What’s the Tuning Protocol? The Strategy That Might Just Changing Your Writing Life


by Katie Venit

Confession: revising is my favorite part of writing. I love chipping away detritus to uncover a story’s themes and motifs. I love giving and getting feedback. When group members share their insights on my story, I can finally see what I’m missing. 

Confession: I stink at giving feedback. Constructive feedback is easy for me; I always want to hear what parts of my story didn’t work so I can improve, and I (incorrectly) assume the same for others. In my enthusiasm for improvement, I forget to mention the 95 percent of the draft that I loved. But knowing what does work is just as helpful as knowing what doesn’t. 

At the most basic level, the Tuning Protocol is a structured path to give everyone positive feedback and constructive criticism. (Protocols are highly structured activities.) Each group member offers warm feedback (something they liked). Although subsequent members can agree with those who came before them, each member has to say something original. Repeat the process with cool feedback (constructive criticism). The key is that the warm and cool feedback are not diluted. In other words, warm feedback shouldn’t be lukewarm.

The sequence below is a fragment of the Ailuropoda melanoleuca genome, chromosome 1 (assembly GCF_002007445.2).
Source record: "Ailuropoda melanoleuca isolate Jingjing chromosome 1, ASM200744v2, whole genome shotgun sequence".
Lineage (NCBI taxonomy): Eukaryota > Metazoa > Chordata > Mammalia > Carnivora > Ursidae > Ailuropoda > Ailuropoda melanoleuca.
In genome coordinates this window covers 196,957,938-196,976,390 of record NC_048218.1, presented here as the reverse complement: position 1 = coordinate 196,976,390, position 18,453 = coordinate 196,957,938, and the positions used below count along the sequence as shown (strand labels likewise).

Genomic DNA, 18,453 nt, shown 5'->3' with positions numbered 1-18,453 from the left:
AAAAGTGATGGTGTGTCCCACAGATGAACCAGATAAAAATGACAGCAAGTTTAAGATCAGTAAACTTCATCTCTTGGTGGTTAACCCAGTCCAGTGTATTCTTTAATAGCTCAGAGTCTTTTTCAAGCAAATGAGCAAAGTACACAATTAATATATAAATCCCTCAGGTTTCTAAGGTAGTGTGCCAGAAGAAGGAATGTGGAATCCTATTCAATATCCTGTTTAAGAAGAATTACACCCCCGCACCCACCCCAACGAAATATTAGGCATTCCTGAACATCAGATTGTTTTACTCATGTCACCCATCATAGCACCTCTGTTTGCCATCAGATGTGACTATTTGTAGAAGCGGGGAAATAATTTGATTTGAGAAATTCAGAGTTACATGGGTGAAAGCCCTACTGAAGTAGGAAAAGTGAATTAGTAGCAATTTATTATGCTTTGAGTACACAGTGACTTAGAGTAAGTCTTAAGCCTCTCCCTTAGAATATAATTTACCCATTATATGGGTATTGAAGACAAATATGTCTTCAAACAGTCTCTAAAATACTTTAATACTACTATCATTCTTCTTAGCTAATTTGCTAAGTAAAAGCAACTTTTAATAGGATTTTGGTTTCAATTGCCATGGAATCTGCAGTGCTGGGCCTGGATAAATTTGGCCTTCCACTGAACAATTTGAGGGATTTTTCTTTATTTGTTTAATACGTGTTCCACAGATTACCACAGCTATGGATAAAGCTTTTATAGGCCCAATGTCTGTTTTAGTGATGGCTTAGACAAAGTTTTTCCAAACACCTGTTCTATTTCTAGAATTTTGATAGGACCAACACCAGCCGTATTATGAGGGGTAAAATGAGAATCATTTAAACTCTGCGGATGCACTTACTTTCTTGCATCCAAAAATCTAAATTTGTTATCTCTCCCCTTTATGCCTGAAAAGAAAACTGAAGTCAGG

After all the rounds of feedback, the writer can weigh in. Perhaps she explains her reasoning behind an unpopular section, and the group can work through it together; perhaps she asks follow up questions. Finally, the writer reflects on the experience and identifies her next steps. 


  • The writer can either stay silent through the feedback round or engage in conversation about the piece right away. Silence helps if your group has difficulty staying on task, but it’s not necessary. 
  • Consider setting a time limit for each person if you have a lot of pieces to get through, or if you have loquacious members.
  • Reviewers can offer additional feedback other than warm and cool. For example, they can also comment on their emotional response to the piece, where that emotional response was interrupted, parts where they were confused, what they think the overall theme, message, or feel of the piece was, etc. Speaking from experience, feel can be an interesting topic: what the writer may have intended as positive could be perceived as something else entirely.
  • The writer can ask a specific question about the piece, and each reviewer can answer that question.
  • Distance variation: This works very well in an online community; reviewers already have the floor to say what they have to say. Maintain the structure of separate warm and cool feedback.